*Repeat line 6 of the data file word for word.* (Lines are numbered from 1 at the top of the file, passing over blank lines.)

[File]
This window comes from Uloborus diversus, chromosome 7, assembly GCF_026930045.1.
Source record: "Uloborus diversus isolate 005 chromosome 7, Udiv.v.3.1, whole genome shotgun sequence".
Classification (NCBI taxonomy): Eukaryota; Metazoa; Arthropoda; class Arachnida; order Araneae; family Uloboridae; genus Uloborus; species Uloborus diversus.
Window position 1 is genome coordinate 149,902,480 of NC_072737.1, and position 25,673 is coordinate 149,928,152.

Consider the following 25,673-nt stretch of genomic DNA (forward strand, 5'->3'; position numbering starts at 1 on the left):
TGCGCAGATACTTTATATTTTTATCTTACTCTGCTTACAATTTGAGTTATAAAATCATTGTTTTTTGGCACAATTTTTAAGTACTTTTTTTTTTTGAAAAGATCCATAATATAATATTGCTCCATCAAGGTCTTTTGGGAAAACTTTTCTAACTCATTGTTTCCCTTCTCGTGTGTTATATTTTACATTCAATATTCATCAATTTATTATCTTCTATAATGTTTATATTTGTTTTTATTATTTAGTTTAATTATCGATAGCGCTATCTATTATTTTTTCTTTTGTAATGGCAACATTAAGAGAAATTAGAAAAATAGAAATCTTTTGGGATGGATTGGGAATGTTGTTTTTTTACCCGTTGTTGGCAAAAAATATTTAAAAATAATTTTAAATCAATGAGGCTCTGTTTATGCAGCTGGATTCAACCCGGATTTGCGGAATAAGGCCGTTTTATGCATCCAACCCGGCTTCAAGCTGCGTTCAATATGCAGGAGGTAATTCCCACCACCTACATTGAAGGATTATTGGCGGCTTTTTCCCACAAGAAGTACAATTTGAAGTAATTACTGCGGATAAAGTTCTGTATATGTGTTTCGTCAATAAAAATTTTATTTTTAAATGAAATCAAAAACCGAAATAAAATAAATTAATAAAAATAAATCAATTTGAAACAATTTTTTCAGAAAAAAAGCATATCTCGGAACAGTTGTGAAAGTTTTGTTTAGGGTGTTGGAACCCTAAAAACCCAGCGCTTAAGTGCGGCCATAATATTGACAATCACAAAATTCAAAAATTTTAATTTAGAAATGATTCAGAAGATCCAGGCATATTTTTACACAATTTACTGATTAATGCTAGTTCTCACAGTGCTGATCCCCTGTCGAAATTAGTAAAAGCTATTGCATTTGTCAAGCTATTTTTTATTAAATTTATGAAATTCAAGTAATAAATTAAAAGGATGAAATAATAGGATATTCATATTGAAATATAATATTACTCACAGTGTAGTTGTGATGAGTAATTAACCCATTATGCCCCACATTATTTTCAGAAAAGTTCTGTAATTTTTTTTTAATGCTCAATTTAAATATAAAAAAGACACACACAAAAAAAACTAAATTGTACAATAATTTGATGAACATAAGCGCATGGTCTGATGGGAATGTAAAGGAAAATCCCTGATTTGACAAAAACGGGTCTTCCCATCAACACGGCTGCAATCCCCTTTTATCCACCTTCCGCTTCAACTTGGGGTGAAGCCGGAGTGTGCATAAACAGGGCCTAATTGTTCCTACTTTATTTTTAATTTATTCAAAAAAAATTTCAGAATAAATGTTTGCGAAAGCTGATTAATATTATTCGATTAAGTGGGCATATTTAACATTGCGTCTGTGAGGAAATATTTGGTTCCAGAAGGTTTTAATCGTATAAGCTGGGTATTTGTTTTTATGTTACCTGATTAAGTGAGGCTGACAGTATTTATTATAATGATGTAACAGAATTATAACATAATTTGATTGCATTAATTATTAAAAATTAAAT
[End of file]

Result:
TGCGCAGATACTTTATATTTTTATCTTACTCTGCTTACAATTTGAGTTATAAAATCATTGTTTTTTGGCACAATTTTTAAGTACTTTTTTTTTTTGAAAAGATCCATAATATAATATTGCTCCATCAAGGTCTTTTGGGAAAACTTTTCTAACTCATTGTTTCCCTTCTCGTGTGTTATATTTTACATTCAATATTCATCAATTTATTATCTTCTATAATGTTTATATTTGTTTTTATTATTTAGTTTAATTATCGATAGCGCTATCTATTATTTTTTCTTTTGTAATGGCAACATTAAGAGAAATTAGAAAAATAGAAATCTTTTGGGATGGATTGGGAATGTTGTTTTTTTACCCGTTGTTGGCAAAAAATATTTAAAAATAATTTTAAATCAATGAGGCTCTGTTTATGCAGCTGGATTCAACCCGGATTTGCGGAATAAGGCCGTTTTATGCATCCAACCCGGCTTCAAGCTGCGTTCAATATGCAGGAGGTAATTCCCACCACCTACATTGAAGGATTATTGGCGGCTTTTTCCCACAAGAAGTACAATTTGAAGTAATTACTGCGGATAAAGTTCTGTATATGTGTTTCGTCAATAAAAATTTTATTTTTAAATGAAATCAAAAACCGAAATAAAATAAATTAATAAAAATAAATCAATTTGAAACAATTTTTTCAGAAAAAAAGCATATCTCGGAACAGTTGTGAAAGTTTTGTTTAGGGTGTTGGAACCCTAAAAACCCAGCGCTTAAGTGCGGCCATAATATTGACAATCACAAAATTCAAAAATTTTAATTTAGAAATGATTCAGAAGATCCAGGCATATTTTTACACAATTTACTGATTAATGCTAGTTCTCACAGTGCTGATCCCCTGTCGAAATTAGTAAAAGCTATTGCATTTGTCAAGCTATTTTTTATTAAATTTATGAAATTCAAGTAATAAATTAAAAGGATGAAATAATAGGATATTCATATTGAAATATAATATTACTCACAGTGTAGTTGTGATGAGTAATTAACCCATTATGCCCCACATTATTTTCAGAAAAGTTCTGTAATTTTTTTTTAATGCTCAATTTAAATATAAAAAAGACACACACAAAAAAAACTAAATTGTACAATAATTTGATGAACATAAGCGCATGGTCTGATGGGAATGTAAAGGAAAATCCCTGATTTGACAAAAACGGGTCTTCCCATCAACACGGCTGCAATCCCCTTTTATCCACCTTCCGCTTCAACTTGGGGTGAAGCCGGAGTGTGCATAAACAGGGCCTAATTGTTCCTACTTTATTTTTAATTTATTCAAAAAAAATTTCAGAATAAATGTTTGCGAAAGCTGATTAATATTATTCGATTAAGTGGGCATATTTAACATTGCGTCTGTGAGGAAATATTTGGTTCCAGAAGGTTTTAATCGTATAAGCTGGGTATTTGTTTTTATGTTACCTGATTAAGTGAGGCTGACAGTATTTATTATAATGATGTAACAGAATTATAACATAATTTGATTGCATTAATTATTAAAAATTAAAT